THERE can’t be many people whose first experience of watching football involved their dad collecting an English Premier League winner’s medal and an FA Cup winner’s medal being draped around their old man’s neck the following week. But for Niall Keown, son of former Arsenal defender Martin, that is exactly how he was introduced to the game.

With such an upbringing, of course, comes added pressure, and the unrealistic expectation that at 22, Keown junior will be an accomplished international-class modern-day version of Keown senior when he was in his pomp.

He may get there, but he acknowledges that he is a work in progress. Now a centre-half for Partick Thistle, Niall is intent on forging his own path, but he admits that comparisons to his famous father are as inevitable as his own decision to become a professional footballer.

“When I was really young, I don’t think I knew the significance of what was going on, I just grew up being a football fan and I didn’t really know any different,” said Keown.

“I just assumed it was a normal sort of thing. It was only later on that I thought, ‘wait a minute, not everyone’s dad is doing this.’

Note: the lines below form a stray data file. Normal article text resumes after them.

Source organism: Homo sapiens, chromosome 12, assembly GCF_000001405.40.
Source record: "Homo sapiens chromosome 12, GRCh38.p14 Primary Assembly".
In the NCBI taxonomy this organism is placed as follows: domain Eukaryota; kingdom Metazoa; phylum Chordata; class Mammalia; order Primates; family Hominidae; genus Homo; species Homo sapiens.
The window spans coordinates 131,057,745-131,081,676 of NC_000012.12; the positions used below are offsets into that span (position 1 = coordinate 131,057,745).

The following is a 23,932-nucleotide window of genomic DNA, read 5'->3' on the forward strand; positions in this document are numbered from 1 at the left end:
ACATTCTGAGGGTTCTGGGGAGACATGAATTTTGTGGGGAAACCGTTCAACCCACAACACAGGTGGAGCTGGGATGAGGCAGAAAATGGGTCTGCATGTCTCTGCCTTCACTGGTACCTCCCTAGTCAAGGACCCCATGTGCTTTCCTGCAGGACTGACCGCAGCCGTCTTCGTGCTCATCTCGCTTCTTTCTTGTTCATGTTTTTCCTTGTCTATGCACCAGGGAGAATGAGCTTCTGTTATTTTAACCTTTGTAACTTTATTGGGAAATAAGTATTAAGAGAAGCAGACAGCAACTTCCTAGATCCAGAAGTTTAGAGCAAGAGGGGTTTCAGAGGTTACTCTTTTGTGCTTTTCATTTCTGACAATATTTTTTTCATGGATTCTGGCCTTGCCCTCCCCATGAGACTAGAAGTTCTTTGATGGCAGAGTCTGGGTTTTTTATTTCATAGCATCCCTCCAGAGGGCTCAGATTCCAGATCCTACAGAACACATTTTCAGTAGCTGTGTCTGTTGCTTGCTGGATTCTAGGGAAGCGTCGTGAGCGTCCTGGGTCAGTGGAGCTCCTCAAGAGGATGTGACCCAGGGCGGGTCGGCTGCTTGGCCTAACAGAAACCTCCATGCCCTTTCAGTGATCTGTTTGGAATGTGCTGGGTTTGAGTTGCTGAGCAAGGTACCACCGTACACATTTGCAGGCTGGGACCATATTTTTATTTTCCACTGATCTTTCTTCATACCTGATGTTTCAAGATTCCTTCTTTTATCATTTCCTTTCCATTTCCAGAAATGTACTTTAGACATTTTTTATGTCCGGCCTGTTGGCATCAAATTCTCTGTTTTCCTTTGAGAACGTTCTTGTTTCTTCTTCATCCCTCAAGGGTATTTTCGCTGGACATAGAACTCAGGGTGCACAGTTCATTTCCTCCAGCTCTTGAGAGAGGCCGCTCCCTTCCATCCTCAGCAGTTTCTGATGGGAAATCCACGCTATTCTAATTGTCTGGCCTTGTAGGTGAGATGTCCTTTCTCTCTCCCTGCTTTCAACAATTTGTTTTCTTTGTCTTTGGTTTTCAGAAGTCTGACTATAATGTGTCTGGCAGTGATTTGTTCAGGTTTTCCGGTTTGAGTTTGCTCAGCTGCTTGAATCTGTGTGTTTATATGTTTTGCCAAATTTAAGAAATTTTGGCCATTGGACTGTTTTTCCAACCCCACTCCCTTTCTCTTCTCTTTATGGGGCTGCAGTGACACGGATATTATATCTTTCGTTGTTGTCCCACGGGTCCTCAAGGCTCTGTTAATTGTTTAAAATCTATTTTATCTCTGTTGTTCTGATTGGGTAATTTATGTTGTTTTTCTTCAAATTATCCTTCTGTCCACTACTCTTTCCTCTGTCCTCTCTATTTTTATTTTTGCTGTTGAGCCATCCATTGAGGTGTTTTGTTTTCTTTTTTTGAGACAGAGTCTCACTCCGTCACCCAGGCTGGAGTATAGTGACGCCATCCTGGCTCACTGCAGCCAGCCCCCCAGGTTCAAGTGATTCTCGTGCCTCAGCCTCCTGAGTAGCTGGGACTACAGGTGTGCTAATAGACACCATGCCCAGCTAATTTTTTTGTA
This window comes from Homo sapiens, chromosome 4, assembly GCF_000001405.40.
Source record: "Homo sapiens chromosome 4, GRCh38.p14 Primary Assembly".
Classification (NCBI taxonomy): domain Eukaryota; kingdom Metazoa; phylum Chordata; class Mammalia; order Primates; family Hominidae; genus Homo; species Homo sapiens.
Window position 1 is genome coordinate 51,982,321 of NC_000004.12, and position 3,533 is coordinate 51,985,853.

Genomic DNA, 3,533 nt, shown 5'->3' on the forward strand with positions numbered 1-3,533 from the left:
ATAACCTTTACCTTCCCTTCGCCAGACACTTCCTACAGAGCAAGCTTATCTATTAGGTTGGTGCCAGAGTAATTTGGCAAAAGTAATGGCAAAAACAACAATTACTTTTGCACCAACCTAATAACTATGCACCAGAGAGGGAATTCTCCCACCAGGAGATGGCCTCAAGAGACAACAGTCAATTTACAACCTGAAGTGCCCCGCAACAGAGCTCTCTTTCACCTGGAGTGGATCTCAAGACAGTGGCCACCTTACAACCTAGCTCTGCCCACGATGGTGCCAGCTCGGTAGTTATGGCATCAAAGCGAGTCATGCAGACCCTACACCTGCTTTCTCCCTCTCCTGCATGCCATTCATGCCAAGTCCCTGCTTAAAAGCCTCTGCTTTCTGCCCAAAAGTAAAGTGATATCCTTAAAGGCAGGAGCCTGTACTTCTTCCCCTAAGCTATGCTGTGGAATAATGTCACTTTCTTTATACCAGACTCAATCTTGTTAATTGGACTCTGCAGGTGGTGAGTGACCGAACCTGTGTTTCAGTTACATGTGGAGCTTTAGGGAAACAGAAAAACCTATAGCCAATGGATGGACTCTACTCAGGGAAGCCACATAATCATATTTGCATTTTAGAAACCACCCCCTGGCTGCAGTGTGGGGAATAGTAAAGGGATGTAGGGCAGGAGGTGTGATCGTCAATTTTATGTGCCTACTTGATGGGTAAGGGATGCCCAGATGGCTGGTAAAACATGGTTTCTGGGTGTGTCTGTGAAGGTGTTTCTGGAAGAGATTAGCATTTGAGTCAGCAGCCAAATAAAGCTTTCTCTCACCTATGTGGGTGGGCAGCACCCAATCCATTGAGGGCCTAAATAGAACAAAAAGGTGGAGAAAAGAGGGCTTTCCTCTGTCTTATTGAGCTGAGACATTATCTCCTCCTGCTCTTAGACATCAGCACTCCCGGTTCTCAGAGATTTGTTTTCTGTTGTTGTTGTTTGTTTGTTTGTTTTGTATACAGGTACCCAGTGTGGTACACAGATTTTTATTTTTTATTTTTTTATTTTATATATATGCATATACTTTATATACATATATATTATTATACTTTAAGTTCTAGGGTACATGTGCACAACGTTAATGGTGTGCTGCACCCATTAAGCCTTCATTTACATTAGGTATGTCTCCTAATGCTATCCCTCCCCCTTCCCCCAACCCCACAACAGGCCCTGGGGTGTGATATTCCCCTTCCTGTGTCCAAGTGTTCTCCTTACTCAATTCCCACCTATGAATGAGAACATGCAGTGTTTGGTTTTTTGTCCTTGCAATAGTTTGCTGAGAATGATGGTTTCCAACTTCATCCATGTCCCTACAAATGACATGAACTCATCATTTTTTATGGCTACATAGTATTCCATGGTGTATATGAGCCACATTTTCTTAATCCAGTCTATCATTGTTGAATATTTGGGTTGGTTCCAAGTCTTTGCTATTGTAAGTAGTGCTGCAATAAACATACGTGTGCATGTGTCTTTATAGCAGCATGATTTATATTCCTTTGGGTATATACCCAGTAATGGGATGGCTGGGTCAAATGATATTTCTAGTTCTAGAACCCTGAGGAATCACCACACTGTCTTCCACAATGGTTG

“The first game I went to was the game in 1998 when Arsenal won the league, and the trophy was presented to them, and the second game I went to was the FA Cup final. I can remember being in tears with the noise.

“We turned up to the third game, which was at the start of the new season, and me and my brother couldn’t understand why dad wasn’t being given a medal after that game, because that’s just what we thought happened.

“As I grew up, I was a big Arsenal fan, and it was only then you realised what had been going on and what dad had achieved.”

Keown junior is clearly his own man, but he does wonder if perhaps his own path in life was predetermined by who his father was. Even if initially, he was more impressed by some of his dad’s famous friends.